As i mentioned in my previous post, i developed a Homeseer Plugin for the Alphatronics Wireless Interface. This is the second Plugin i have developed for Homeseer, so the time to get the Plugin working was shorter then the first time. I know a bit more about Homeseer, getting to know the methods to call, etc. etc. With this Plugin most of the time was spent on the configuration pages; this time i made ASP.NET (.aspx) pages instead of doing it the hard way, i.e. embedding them into the Plugin itself.

Here some screenshots of the plugin:

Alphatronics Ethernet Interface SettingsAlphatronics Serial Interface Settings

The Plugin supports Serial connection type as well as Ethernet. Reason for this is that i have to be able to support the Plugin, but i have my interface connected to Ethernet by means of a Serial device server, the Sollae EZL-400S. This device is located at my fuse cabinet, where a ACT TI213, PLCBUS PLC1141 and this interface are connected to it. I have 1 RS232 port available.. but not for long i think 🙂

The screenshot below shows the sensor configuration page:

Visonic Sensor Configuration

Visonic Sensor Configuration

Depending on what the sensor is used for, you can change the text that will be shown on the HS Status page when a sensor is in Alert status or not:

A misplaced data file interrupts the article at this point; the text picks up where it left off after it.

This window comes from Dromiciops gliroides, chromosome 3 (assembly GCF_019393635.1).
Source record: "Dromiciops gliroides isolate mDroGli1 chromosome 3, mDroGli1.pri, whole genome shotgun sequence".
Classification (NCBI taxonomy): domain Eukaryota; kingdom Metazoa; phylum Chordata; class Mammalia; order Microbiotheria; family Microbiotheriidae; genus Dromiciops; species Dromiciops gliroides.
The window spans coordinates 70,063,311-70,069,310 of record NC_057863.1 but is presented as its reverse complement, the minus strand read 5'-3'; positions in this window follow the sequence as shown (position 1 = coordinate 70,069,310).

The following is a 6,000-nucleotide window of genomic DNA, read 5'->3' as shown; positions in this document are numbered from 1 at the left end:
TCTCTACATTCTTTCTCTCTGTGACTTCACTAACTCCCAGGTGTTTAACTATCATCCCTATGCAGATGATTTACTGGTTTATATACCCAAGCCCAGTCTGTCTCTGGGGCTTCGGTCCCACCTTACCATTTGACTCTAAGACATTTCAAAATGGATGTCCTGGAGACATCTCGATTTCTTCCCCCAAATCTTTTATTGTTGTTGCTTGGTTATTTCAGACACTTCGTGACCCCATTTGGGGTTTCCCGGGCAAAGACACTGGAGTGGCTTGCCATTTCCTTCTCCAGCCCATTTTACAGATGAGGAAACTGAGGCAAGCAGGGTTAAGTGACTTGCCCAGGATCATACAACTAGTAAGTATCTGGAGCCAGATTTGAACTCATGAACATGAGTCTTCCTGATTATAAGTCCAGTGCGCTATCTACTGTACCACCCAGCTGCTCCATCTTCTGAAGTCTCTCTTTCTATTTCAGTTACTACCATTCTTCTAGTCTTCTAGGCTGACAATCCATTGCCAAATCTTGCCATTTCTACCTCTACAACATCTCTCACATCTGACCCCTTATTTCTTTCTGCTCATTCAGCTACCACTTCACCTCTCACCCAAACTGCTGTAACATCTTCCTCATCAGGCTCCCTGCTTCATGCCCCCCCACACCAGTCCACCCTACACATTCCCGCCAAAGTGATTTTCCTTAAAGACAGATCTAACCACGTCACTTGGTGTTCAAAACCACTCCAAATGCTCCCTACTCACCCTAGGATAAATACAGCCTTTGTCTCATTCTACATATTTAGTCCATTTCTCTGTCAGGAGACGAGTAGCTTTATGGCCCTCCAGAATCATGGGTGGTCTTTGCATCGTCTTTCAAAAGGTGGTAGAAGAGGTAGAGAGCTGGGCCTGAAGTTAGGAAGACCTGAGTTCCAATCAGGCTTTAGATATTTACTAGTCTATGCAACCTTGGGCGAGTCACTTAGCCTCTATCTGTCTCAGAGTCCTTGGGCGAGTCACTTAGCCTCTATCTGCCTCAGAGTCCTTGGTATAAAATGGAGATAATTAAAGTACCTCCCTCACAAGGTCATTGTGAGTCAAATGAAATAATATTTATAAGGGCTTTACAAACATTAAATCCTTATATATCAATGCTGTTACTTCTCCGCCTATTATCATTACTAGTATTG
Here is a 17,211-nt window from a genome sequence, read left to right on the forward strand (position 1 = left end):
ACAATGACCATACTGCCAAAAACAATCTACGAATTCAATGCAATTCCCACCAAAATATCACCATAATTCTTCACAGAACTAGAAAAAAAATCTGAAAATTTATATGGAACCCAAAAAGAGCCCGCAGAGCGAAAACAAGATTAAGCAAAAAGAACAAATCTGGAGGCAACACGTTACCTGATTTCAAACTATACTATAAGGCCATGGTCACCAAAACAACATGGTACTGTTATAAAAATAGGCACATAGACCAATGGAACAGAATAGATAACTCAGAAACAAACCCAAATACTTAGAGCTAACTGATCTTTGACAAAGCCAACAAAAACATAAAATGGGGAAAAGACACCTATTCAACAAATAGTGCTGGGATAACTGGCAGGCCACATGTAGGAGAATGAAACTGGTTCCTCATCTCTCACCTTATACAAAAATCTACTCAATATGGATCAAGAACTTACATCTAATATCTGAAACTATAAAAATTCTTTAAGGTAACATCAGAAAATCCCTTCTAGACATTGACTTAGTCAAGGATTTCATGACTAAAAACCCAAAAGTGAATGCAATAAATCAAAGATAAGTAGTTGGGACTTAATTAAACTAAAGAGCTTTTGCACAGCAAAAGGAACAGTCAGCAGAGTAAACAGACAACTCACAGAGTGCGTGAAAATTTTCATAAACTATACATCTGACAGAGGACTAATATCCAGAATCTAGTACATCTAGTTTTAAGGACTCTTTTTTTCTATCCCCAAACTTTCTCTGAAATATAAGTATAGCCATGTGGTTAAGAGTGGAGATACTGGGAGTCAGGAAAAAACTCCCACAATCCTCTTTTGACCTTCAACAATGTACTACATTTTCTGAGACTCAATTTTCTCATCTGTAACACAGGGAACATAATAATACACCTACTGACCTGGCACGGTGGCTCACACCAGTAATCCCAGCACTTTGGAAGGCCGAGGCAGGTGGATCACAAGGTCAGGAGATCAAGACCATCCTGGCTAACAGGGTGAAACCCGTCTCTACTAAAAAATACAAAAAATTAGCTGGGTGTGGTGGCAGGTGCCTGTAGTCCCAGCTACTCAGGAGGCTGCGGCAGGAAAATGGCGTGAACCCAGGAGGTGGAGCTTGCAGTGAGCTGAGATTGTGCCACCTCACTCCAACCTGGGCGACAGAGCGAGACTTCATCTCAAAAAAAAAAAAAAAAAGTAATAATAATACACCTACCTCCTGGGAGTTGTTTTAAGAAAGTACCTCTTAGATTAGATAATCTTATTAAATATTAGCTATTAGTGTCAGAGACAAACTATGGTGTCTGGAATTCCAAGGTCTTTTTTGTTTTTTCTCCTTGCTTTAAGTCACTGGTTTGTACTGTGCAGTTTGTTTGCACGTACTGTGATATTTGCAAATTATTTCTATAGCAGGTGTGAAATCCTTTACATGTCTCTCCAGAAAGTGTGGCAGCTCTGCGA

Homeseer Status page

Homeseer Status page

Alphatronics Interface for Visonic sensors

Some time ago i received a new interface i had never heard of or had seen before, made by Alphatronics. It’s called a Wireless PC Interface and it can be used for receiving 868 MHz Visonic Powercode and CodeSecure transmissions. With this interface i can receive all my Visonic sensor i have, Keyfobs are received very good as well.

Here’s what the Interface looks like:

Some details:

Connection : RS-232, 9600,8,N,1.
Number of sensors supported : unlimited
Power supply : 12V DC
LED indicators : COM and Power

A very nice feature of this interface is that every received packet comes with information about the signal level, so you know exactly how good (or not) a specific sensor is being received. I’ve made some charts of these signal levels here. As you can see in the charts, some sensors are always received very good like the front door, others sometimes show strange ‘dips’.

Another very positive thing is that this interface receives Visonic keyfobs very well. From the day i started using this interface i have an event active that is triggered by the aux button on my Visonic keyfob that will open/close the garage door for me. It works perfectly.
I got the interface from Waakzaam Wonen (http://www.waakzaamwonen.nl), so if you’re interested i would suggest to contact them for more information.
I’ve also developed a HS Plugin for this interface. Pieter Knuvers and i have been testing this plugin thoroughly and i’m planning to release the Plugin in the next few days. Hopefully this will result in valuable input for more functionality to be added to the plugin. If anyone is  interested just leave a comment.
Update 22-07-2009: Waakzaam Wonen has made the interface available in their webshop